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eIDAS 2.0

What is eIDAS 2.0?

eIDAS 2.0 is intended to reform the eIDAS Regulation from 2014 and eliminate previous weaknesses in the regulation as well as introduce so-called trust services and the ID wallet.

The European Commission presented a revision of the eIDAS Regulation back in June 2021. This proposal is often discussed under the buzzwords eIDAS 2021 or eIDAS 2.0.

Changes are planned in three areas:

  • Weaknesses of the current version eliminated
  • Additional trust services: electronic registered mail, electronic certificates for authentication, etc.
  • eID Wallet: digital proof of identity for the entire European Union

Article 49 of the eIDAS Regulation states that the European Commission should review the application of the Regulation and report to the European Parliament and the Council by July 1, 2020. The aim of this evaluation mechanism was to analyze the effectiveness, efficiency, relevance, coherence and European added value of the eIDAS Regulation.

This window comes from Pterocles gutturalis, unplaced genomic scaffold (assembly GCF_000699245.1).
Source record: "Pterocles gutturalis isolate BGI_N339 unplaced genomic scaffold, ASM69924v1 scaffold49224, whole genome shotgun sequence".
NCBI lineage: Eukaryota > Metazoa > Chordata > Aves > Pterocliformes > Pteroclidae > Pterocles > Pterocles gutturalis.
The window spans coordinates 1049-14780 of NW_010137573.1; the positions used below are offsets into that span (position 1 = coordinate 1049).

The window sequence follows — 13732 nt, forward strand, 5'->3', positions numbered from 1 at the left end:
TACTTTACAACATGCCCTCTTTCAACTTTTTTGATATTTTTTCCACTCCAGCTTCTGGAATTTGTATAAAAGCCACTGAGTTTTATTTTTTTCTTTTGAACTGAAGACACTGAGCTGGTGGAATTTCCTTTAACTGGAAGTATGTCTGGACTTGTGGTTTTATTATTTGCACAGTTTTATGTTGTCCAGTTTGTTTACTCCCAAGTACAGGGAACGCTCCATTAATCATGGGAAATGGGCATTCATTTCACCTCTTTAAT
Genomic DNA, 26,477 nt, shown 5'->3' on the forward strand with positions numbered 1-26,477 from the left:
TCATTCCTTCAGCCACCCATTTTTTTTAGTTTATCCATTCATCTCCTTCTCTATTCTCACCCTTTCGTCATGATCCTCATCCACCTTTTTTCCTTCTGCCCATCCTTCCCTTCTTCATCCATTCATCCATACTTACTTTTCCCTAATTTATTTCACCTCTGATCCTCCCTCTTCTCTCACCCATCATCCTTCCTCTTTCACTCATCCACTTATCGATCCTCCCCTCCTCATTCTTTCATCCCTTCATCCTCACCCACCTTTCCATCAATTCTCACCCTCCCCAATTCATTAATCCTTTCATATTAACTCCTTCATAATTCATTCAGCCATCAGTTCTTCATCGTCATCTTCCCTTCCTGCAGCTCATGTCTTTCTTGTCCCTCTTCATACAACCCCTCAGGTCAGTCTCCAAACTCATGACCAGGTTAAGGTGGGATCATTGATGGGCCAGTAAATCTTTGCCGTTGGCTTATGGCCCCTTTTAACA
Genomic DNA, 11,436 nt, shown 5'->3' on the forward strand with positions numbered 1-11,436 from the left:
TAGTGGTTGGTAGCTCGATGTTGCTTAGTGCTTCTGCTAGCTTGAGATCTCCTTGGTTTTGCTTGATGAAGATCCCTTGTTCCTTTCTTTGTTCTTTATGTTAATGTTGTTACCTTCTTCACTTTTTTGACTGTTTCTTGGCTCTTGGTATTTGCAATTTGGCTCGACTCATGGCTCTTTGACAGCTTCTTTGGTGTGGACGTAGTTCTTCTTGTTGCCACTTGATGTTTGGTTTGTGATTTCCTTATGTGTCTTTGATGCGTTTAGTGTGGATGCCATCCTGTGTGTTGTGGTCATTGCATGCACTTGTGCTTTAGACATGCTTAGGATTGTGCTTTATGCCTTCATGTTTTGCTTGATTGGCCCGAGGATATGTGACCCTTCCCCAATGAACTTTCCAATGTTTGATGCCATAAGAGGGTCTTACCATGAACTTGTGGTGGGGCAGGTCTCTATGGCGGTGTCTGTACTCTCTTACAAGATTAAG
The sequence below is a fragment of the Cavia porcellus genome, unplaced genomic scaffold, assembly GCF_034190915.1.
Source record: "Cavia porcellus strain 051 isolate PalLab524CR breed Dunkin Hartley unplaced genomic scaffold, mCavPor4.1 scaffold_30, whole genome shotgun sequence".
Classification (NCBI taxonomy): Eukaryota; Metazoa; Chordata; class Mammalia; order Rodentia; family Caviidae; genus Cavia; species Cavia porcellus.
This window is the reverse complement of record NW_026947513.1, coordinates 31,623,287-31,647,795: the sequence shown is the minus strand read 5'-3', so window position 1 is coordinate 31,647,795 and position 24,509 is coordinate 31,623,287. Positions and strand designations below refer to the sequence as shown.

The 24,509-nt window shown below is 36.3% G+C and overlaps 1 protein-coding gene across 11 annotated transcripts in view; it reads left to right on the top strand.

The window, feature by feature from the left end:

The evaluation report, which was completed in October 2020, takes stock of the regulation at the current time, its weaknesses and areas for improvement. In particular, it states that fundamental changes need to be made to the eIDAS Regulation in order to support the use cases for identification required by the private sector. Although work on eIDAS 2.0 began in 2018, it confirms and highlights the upcoming developments in detail.

The draft is currently being voted on by the Council of Ministers. It was originally due to come into force in the second or third quarter of 2023. However, a delay until 2024 is currently expected.

What will eIDAS 2.0 change?